Romeo Akbar Walter (RAW) Review: A Spy Thriller that Has as Much Suspense As a Delhi Capitals IPL Match

Bollywood

Romeo Akbar Walter (RAW) Review: A Spy Thriller that Has as Much Suspense As a Delhi Capitals IPL Match

Illustration: Robin Chakraborty

After last year’s Satyameve Jayate and Parmanu, Robbie Grewal’s Romeo Akbar Walter, aka RAW is John Abraham’s latest effort in proving to the world that he is basically Akshay Kumar with cheekbones. Like his two previous films, even Romeo Akbar Walter falls under what I like to call the “bharat mata ki jai” genre of filmmaking and what Kumar probably calls “cardio”.

In this borefest set in 1971, Abraham plays Rehmatulla Ali aka Romeo, a bank teller who gets recruited by Srikanth Rai (Jackie Shroff ), the chief of the Research and Analysis Wing to operate as an undercover agent in West Pakistan. The brief for his spy mission is simple: Cross the border, wear more kohl than Varun Dhawan in Kalaank to blend in, and pass intel that gives India an upper hand in liberating East Pakistan. Romeo manages to do all of this by just changing his name twice, giving his wardrobe a sudden makeover, changing his hairstyle thrice, and growing a beard. Clearly, Romeo Akbar Walter isn’t a film. It’s a fancy-dress competition.

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Abraham, a tremendously limited actor, plays his own wax statue in the movie.

Image Credits: Viacom18 Motion Pictures

Romeo enters Pakistan as Akbar Malik and joins the staff of a hotel in Pakistan occupied Kashmir. He then earns the trust of arms supplier, Isaq Afridi, who has close ties with the Pakistan Army. And in barely three months, manages to rise through the ranks and become Afridi’s right-hand man, privy to all crucial information that he dutifully passes on to India. For a film that is about a spy who is supposed to be racing against the clock with his life under constant threat, Romeo Akbar Walter has as much suspense as every IPL match played by Delhi Capitals.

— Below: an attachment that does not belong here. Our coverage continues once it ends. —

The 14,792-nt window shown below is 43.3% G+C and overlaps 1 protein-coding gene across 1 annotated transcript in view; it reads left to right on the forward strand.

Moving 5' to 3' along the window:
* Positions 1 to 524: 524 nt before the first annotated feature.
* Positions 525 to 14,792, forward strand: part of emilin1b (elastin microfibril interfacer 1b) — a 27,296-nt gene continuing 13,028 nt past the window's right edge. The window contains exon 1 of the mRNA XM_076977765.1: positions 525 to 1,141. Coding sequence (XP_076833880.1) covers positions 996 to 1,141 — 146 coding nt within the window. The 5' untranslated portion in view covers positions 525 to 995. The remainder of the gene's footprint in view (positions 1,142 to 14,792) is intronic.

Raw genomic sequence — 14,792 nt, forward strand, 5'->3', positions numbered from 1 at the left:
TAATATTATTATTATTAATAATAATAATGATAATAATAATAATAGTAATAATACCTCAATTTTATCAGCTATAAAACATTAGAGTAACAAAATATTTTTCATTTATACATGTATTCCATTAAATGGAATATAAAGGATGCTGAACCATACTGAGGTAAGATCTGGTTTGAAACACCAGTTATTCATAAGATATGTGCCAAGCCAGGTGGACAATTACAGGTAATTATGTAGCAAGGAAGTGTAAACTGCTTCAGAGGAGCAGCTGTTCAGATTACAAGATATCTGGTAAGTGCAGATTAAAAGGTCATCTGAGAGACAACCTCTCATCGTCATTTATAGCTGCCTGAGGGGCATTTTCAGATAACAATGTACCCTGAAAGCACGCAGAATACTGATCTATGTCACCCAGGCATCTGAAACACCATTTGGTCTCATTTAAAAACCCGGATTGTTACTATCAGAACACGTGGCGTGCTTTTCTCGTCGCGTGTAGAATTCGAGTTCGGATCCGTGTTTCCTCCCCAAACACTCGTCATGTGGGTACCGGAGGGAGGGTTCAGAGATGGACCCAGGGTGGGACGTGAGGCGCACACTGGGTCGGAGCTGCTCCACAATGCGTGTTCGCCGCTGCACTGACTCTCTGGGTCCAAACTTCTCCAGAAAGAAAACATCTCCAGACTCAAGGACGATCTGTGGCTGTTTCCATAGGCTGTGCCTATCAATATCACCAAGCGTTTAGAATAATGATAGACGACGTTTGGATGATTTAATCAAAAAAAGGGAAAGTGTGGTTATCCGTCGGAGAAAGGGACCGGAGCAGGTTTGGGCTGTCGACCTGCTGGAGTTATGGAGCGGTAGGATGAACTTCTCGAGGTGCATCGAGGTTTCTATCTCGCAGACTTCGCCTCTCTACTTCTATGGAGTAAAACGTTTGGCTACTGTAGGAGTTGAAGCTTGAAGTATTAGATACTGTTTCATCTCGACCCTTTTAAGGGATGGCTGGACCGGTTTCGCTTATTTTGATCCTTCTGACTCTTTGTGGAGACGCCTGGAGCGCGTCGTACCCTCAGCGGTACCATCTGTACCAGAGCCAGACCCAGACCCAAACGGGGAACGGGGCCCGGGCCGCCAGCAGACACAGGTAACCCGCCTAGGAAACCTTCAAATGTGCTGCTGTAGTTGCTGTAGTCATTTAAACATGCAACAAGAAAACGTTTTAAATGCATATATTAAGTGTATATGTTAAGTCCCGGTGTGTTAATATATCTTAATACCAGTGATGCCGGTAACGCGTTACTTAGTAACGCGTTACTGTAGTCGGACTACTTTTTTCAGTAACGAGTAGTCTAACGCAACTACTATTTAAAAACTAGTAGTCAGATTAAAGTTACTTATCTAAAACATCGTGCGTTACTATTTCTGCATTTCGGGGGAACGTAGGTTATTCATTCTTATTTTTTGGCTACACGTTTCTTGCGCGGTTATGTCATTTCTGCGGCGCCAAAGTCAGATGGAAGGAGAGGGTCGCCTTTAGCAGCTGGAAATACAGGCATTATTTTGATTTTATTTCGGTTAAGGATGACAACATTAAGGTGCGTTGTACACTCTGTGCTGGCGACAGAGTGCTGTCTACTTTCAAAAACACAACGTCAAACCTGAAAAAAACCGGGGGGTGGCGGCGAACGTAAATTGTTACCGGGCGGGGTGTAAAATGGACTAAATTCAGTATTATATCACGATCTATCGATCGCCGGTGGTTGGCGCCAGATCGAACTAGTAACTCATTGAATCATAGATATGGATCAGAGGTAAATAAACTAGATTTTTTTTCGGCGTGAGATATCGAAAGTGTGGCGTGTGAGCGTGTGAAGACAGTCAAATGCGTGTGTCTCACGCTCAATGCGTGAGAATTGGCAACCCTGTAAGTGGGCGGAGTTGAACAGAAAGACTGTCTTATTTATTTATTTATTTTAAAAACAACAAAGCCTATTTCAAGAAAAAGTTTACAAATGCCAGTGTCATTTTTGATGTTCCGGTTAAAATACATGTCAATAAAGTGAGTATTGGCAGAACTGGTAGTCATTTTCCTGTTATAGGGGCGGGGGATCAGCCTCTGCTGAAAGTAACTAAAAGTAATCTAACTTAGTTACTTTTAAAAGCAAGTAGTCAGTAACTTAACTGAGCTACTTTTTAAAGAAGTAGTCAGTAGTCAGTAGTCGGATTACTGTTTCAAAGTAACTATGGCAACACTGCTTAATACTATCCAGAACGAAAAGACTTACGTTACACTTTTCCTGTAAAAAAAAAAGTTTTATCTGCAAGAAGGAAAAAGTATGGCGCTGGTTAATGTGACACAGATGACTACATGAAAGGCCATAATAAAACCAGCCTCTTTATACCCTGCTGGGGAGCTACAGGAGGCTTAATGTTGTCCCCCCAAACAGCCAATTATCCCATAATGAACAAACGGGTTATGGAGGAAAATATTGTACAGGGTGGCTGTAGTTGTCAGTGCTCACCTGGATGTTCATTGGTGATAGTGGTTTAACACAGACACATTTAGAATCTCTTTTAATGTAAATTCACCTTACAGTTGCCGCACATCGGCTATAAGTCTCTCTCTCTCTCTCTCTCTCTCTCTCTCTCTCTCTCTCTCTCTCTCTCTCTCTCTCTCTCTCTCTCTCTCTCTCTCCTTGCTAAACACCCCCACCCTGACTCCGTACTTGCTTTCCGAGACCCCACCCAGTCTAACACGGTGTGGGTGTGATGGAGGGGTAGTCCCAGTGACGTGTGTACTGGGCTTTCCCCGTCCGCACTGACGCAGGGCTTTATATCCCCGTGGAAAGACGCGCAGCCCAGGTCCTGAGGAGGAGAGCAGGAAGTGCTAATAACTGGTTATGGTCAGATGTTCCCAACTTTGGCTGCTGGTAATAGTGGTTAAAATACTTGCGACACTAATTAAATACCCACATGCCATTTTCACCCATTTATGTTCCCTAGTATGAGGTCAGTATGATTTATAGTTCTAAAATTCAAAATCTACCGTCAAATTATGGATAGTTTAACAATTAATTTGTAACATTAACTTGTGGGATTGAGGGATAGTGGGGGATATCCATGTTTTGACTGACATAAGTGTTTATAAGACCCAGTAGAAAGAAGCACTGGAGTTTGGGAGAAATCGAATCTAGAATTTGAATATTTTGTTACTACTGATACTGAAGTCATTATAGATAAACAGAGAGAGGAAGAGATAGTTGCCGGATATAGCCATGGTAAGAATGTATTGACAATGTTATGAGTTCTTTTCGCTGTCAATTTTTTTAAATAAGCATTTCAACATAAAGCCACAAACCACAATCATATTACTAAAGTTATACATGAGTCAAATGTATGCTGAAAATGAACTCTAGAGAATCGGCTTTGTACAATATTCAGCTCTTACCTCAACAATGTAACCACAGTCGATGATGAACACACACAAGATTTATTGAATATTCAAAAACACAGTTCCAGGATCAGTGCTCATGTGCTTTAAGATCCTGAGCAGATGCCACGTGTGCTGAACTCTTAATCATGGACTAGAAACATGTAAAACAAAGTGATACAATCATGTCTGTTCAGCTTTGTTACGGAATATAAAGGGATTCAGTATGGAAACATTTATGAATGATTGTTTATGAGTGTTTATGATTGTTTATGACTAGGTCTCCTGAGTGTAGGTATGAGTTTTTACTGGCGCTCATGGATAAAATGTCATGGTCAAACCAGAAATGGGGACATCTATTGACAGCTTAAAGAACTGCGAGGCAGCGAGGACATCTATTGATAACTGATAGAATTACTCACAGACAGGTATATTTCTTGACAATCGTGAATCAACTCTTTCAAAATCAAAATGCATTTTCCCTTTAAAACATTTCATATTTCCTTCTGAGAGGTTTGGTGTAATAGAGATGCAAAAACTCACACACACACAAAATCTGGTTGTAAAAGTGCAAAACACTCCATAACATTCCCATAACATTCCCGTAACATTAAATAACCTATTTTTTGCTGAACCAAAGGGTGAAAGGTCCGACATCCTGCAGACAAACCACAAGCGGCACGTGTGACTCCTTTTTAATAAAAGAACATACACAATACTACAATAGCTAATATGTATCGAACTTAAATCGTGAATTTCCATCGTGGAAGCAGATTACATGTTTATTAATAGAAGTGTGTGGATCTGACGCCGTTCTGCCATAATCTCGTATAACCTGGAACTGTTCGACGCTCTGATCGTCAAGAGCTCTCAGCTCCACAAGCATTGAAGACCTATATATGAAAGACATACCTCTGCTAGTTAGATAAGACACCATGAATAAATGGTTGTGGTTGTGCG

On paper, Akbar is supposed to be a Muslim Indian spy in Pakistan, so you’d expect him to be all kinds of secretive. Except, Akbar, a really incompetent spy, spends all his energies and time in trying to get caught: He freely discusses his plans in public settings, reads secret messages tucked inside cigarettes and oranges in open markets, and remains blissfully unaware about Colonel Khan (Sikander Khan having fun) tapping all his phone calls. Abraham, a tremendously limited actor, plays his own wax statue in the movie. Such is his dedication to method inacting, that even a kissing scene isn’t enough to stop him from glaring with all the intensity of a mad cow.

The movie has a total of one chase scene, and even that is so inept that it’ll make you believe that apart from losing cricket matches and wars, Pakistanis also can’t run.

Yet the funniest part of Romeo Akbar Walter’s predictably boring script is Grewal assuming that the plot is just way too smart for Indian audiences. So he takes it upon himself to spoon feed every little twist in the movie. After every big reveal, characters sit around and explain that information in excruciating detail and then they go ahead and repeat it once again, in case you succeeded in tuning them out before. And, then there are the unrealistic plot twists that just conveniently unfold without any explanation.

When Colonel Khan takes Akbar in his custody and gives him a polygraph test to confirm that he is an Indian spy, Akbar lies through his teeth, but also passes the test. It’s only once he is let go after being tortured that a flashback informs us that Rai had already envisioned such a situation and taught him this trick before he left for Pakistan. Romeo Akbar Walter’s commitment to logic can then be best summed up in a scene when someone expresses his surprise at the turn of events and asks “How did this happen?”. All he is told is “Magic”. From time to time, the protagonists in Romeo Akbar Walter also seem to forget that it is an espionage thriller and spend way too much talking and very little time in chasing each other. The movie has a total of one chase scene, and even that is so inept that it’ll make you believe that apart from losing cricket matches and wars, Pakistanis also can’t run.

Patriotism is arguably the easiest emotion to conjure at a time when Indians are waiting to display their josh and Romeo Akbar Walter is so brainless that it can’t even figure out the key to that. As a result, the movie that runs for a stretched 144 minutes, has at least three different climaxes and neither is compelling to be taken seriously. Afterall, there’s only so much you can expect from a film whose biggest twist rests on Jackie Shroff having a “tip tip barsa pani” moment and which is convinced that Pakistan never had a sunny day in 1971.

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